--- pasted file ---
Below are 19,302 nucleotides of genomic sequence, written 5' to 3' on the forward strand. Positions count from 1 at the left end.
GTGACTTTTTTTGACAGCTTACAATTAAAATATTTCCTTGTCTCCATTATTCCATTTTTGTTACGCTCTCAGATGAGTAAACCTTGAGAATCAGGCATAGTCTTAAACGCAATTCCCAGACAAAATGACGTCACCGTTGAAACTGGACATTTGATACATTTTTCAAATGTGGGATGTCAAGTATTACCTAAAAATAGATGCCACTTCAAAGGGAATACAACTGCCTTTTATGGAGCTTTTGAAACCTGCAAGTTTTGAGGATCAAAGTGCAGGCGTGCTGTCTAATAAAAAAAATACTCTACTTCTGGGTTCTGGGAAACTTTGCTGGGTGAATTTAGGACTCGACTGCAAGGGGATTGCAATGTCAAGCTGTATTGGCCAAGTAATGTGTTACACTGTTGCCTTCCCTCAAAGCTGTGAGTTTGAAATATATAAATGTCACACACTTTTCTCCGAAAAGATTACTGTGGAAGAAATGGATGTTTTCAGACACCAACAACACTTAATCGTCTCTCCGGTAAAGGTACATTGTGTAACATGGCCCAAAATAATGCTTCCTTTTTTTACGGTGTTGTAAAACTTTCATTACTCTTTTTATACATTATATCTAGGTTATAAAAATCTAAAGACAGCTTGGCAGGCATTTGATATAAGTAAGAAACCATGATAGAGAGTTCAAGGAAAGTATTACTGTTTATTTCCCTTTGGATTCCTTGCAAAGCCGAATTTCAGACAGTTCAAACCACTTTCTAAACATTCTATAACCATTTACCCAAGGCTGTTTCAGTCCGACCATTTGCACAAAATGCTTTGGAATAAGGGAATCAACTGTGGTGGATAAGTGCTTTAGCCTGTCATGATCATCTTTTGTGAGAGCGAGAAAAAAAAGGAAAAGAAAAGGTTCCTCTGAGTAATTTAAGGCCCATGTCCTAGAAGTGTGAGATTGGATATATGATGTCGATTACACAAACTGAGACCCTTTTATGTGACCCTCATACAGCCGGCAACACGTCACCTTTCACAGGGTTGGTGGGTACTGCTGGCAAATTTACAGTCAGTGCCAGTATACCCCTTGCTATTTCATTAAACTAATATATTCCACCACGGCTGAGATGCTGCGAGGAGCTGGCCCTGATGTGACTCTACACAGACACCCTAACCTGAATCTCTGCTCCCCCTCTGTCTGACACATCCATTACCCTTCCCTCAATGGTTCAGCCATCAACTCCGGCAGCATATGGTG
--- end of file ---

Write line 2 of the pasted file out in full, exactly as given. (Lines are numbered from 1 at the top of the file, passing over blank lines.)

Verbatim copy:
GTGACTTTTTTTGACAGCTTACAATTAAAATATTTCCTTGTCTCCATTATTCCATTTTTGTTACGCTCTCAGATGAGTAAACCTTGAGAATCAGGCATAGTCTTAAACGCAATTCCCAGACAAAATGACGTCACCGTTGAAACTGGACATTTGATACATTTTTCAAATGTGGGATGTCAAGTATTACCTAAAAATAGATGCCACTTCAAAGGGAATACAACTGCCTTTTATGGAGCTTTTGAAACCTGCAAGTTTTGAGGATCAAAGTGCAGGCGTGCTGTCTAATAAAAAAAATACTCTACTTCTGGGTTCTGGGAAACTTTGCTGGGTGAATTTAGGACTCGACTGCAAGGGGATTGCAATGTCAAGCTGTATTGGCCAAGTAATGTGTTACACTGTTGCCTTCCCTCAAAGCTGTGAGTTTGAAATATATAAATGTCACACACTTTTCTCCGAAAAGATTACTGTGGAAGAAATGGATGTTTTCAGACACCAACAACACTTAATCGTCTCTCCGGTAAAGGTACATTGTGTAACATGGCCCAAAATAATGCTTCCTTTTTTTACGGTGTTGTAAAACTTTCATTACTCTTTTTATACATTATATCTAGGTTATAAAAATCTAAAGACAGCTTGGCAGGCATTTGATATAAGTAAGAAACCATGATAGAGAGTTCAAGGAAAGTATTACTGTTTATTTCCCTTTGGATTCCTTGCAAAGCCGAATTTCAGACAGTTCAAACCACTTTCTAAACATTCTATAACCATTTACCCAAGGCTGTTTCAGTCCGACCATTTGCACAAAATGCTTTGGAATAAGGGAATCAACTGTGGTGGATAAGTGCTTTAGCCTGTCATGATCATCTTTTGTGAGAGCGAGAAAAAAAAGGAAAAGAAAAGGTTCCTCTGAGTAATTTAAGGCCCATGTCCTAGAAGTGTGAGATTGGATATATGATGTCGATTACACAAACTGAGACCCTTTTATGTGACCCTCATACAGCCGGCAACACGTCACCTTTCACAGGGTTGGTGGGTACTGCTGGCAAATTTACAGTCAGTGCCAGTATACCCCTTGCTATTTCATTAAACTAATATATTCCACCACGGCTGAGATGCTGCGAGGAGCTGGCCCTGATGTGACTCTACACAGACACCCTAACCTGAATCTCTGCTCCCCCTCTGTCTGACACATCCATTACCCTTCCCTCAATGGTTCAGCCATCAACTCCGGCAGCATATGGTG